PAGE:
Okay, so now that I'm completely paranoid about post length, here's a long one for you. I've had this one perking for a while. Hope you don't mind if I go back to the "story" of setting my course....
When Allie (now 13) was three and Neal (now 12) was two, we started attending a new church and signed up for a Sunday school class that focused on parenting. I thought, “Finally! I’m going to get some help here!”
When the teachers, a godly couple whose children were grown, began to teach, the first thing they talked about was marriage and God’s design for the family.
I felt my eyes glaze over. Yeah, I know, Adam and Eve in the garden, yada, yada, yada. We’ve been married eleven years, people. Can we skip this part and get on to dealing with temper tantrums?
But being the good sport I am, I listened. I didn’t want to embarrass the teachers, and hey, I can always learn something new. Perhaps there’s a neighbor who needs this information. I’ll take good notes.
The more we talked and studied scripture, though, the more I was convicted. I began to realize that much of what I attributed to adjusting to motherhood was, in reality, adjusting to the change in the way Dennis and I related as a husband and wife. It impacted everything.
Even though I believed in Biblical marriage, and had seen it in action with my own parents, I seriously thought men and women were pretty much alike, all the way up to my own marriage at the tender age of 19. Yeah, there was that whole bodily function thing, but, generally, things hummed along nicely during the first eight years of our marriage. We were both working and both going to school. We both shared in housework, we consulted on major decisions, and deferred to each other the way good Christian marriages should. It was a pretty equal deal.
After eight years of living side by side, working together on many of the same goals for education and career, for the first time, the birth of our first child forced us to take diverging paths: He was now a primary provider (even though I continued to work part time), and I was now a primary care giver and keeper of the home.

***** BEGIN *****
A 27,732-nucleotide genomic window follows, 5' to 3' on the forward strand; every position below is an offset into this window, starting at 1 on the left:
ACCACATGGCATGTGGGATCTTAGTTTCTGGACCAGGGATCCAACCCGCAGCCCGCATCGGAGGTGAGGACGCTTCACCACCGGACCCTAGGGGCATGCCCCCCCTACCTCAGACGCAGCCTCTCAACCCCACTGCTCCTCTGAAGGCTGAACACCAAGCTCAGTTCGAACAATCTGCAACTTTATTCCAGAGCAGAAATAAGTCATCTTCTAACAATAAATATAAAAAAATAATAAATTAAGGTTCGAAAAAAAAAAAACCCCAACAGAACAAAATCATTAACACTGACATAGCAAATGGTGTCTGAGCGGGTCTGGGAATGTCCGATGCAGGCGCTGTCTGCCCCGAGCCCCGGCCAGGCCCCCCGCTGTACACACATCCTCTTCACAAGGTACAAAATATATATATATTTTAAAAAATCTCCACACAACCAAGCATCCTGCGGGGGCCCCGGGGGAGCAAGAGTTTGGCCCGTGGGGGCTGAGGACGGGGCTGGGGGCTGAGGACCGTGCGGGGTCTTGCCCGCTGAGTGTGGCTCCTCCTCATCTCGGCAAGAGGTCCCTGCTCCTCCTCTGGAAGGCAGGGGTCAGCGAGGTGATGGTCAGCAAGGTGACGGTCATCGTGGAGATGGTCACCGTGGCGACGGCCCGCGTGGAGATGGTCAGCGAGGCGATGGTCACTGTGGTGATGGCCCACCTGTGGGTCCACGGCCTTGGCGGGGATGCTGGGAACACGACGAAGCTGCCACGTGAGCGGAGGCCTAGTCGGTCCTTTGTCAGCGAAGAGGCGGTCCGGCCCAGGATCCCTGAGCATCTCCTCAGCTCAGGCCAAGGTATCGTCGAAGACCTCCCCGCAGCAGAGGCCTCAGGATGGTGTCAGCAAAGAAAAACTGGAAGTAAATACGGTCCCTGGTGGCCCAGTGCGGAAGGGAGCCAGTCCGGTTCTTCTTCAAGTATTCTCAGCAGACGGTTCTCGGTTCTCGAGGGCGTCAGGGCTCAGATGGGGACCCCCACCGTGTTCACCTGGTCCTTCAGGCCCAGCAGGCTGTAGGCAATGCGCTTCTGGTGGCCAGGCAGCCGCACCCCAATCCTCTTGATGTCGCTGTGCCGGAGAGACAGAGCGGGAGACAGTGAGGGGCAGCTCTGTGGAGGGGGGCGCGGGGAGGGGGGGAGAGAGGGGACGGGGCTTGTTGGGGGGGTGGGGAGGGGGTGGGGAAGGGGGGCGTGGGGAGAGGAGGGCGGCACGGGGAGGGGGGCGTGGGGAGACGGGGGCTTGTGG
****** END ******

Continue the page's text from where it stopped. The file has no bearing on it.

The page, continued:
It was something we BOTH wanted, in theory, but in practice, we tugged against each other constantly. I had my agenda, my goals, my schedule, and he had his. He was suddenly all about work, providing, protecting - all that manly stuff. I needed him to do that. But when he worked late or seemed more interested in work than what was happening at home, I felt neglected. I was suddenly all about the kids - their schedule, their needs. And he needed me to do that. But when I couldn't come up with dinner because I was chasing kids all day, he felt neglected. Our second child coming so close after the first one only compounded our pitiful communication skills, but even more than that, we never had a vision for complementing each other‘s differences. Instead, we were competing with each other.
That class was only the beginning. I wish I could say everything suddenly changed, I embraced my newfound knowledge, and became Mrs. Proverbs 31. No, I’m still learning. But even as I realized how strong my grip was on my old expectations of myself and of him, I could hear the creaking as the mast shifted directions. Our family ship cut choppily out of its comfortable course, and struck out on an unfamiliar one.
We started the process of putting our marriage back where it belonged - at the center of the family. I had been so overwhelmed by motherhood that I’d forgotten that we were a family - a covenant relationship - even before we had kids. With God’s help, I began to understand the beauty of God’s plan for marriage, and how that laid a strong foundation for our parenting: we were both equal in value but different in function.
Over the next few years, I began to see my husband and treat him as the servant-leader he would become, even though it was uncomfortable for my strong personality and defied my "need" for control. In time, he felt my confidence in him, and he began to lead - and to serve. And I - albeit reluctantly - began to lean in to what it meant to have a homeward focus, even though I did not particularly enjoy housework. I began embrace the counter-culture idea of being the helper-homemaker my husband and family needed.
Through this process, by God's grace, we are able to give our children a gift more valuable than any parenting technique we could have ever learned: the security of parents who are committed to God and to each other - for life.
Updated to add these resources from Family Life:
Simple version of a wife's job description
Husband's job description